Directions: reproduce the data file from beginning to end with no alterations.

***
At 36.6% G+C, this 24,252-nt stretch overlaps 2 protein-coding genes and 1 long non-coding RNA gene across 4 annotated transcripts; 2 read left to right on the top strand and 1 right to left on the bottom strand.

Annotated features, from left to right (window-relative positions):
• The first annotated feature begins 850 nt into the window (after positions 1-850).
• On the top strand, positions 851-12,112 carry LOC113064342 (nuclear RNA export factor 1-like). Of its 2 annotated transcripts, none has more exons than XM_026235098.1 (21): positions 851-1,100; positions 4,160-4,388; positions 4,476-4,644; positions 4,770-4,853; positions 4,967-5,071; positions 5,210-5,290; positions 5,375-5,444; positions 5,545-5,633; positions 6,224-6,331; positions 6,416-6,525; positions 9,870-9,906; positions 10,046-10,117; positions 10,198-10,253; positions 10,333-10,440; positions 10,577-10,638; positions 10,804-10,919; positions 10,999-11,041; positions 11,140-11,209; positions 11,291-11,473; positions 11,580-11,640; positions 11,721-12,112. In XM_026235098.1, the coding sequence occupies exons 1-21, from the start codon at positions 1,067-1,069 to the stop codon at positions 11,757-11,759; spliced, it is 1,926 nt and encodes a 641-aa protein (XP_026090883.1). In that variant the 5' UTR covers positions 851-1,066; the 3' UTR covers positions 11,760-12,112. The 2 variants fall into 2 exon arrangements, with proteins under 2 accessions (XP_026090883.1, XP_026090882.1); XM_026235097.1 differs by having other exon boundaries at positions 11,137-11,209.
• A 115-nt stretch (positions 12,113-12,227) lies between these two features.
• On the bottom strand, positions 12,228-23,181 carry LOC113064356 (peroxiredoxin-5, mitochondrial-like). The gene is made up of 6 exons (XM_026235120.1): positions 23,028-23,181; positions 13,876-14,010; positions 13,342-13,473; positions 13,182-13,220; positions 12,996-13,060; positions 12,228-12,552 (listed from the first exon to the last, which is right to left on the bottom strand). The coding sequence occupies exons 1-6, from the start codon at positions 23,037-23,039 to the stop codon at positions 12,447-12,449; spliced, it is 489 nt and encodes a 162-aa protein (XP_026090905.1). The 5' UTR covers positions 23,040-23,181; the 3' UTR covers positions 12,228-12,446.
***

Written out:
At 36.6% G+C, this 24,252-nt stretch overlaps 2 protein-coding genes and 1 long non-coding RNA gene across 4 annotated transcripts; 2 read left to right on the top strand and 1 right to left on the bottom strand.

Annotated features, from left to right (window-relative positions):
• The first annotated feature begins 850 nt into the window (after positions 1-850).
• On the top strand, positions 851-12,112 carry LOC113064342 (nuclear RNA export factor 1-like). Of its 2 annotated transcripts, none has more exons than XM_026235098.1 (21): positions 851-1,100; positions 4,160-4,388; positions 4,476-4,644; positions 4,770-4,853; positions 4,967-5,071; positions 5,210-5,290; positions 5,375-5,444; positions 5,545-5,633; positions 6,224-6,331; positions 6,416-6,525; positions 9,870-9,906; positions 10,046-10,117; positions 10,198-10,253; positions 10,333-10,440; positions 10,577-10,638; positions 10,804-10,919; positions 10,999-11,041; positions 11,140-11,209; positions 11,291-11,473; positions 11,580-11,640; positions 11,721-12,112. In XM_026235098.1, the coding sequence occupies exons 1-21, from the start codon at positions 1,067-1,069 to the stop codon at positions 11,757-11,759; spliced, it is 1,926 nt and encodes a 641-aa protein (XP_026090883.1). In that variant the 5' UTR covers positions 851-1,066; the 3' UTR covers positions 11,760-12,112. The 2 variants fall into 2 exon arrangements, with proteins under 2 accessions (XP_026090883.1, XP_026090882.1); XM_026235097.1 differs by having other exon boundaries at positions 11,137-11,209.
• A 115-nt stretch (positions 12,113-12,227) lies between these two features.
• On the bottom strand, positions 12,228-23,181 carry LOC113064356 (peroxiredoxin-5, mitochondrial-like). The gene is made up of 6 exons (XM_026235120.1): positions 23,028-23,181; positions 13,876-14,010; positions 13,342-13,473; positions 13,182-13,220; positions 12,996-13,060; positions 12,228-12,552 (listed from the first exon to the last, which is right to left on the bottom strand). The coding sequence occupies exons 1-6, from the start codon at positions 23,037-23,039 to the stop codon at positions 12,447-12,449; spliced, it is 489 nt and encodes a 162-aa protein (XP_026090905.1). The 5' UTR covers positions 23,040-23,181; the 3' UTR covers positions 12,228-12,446.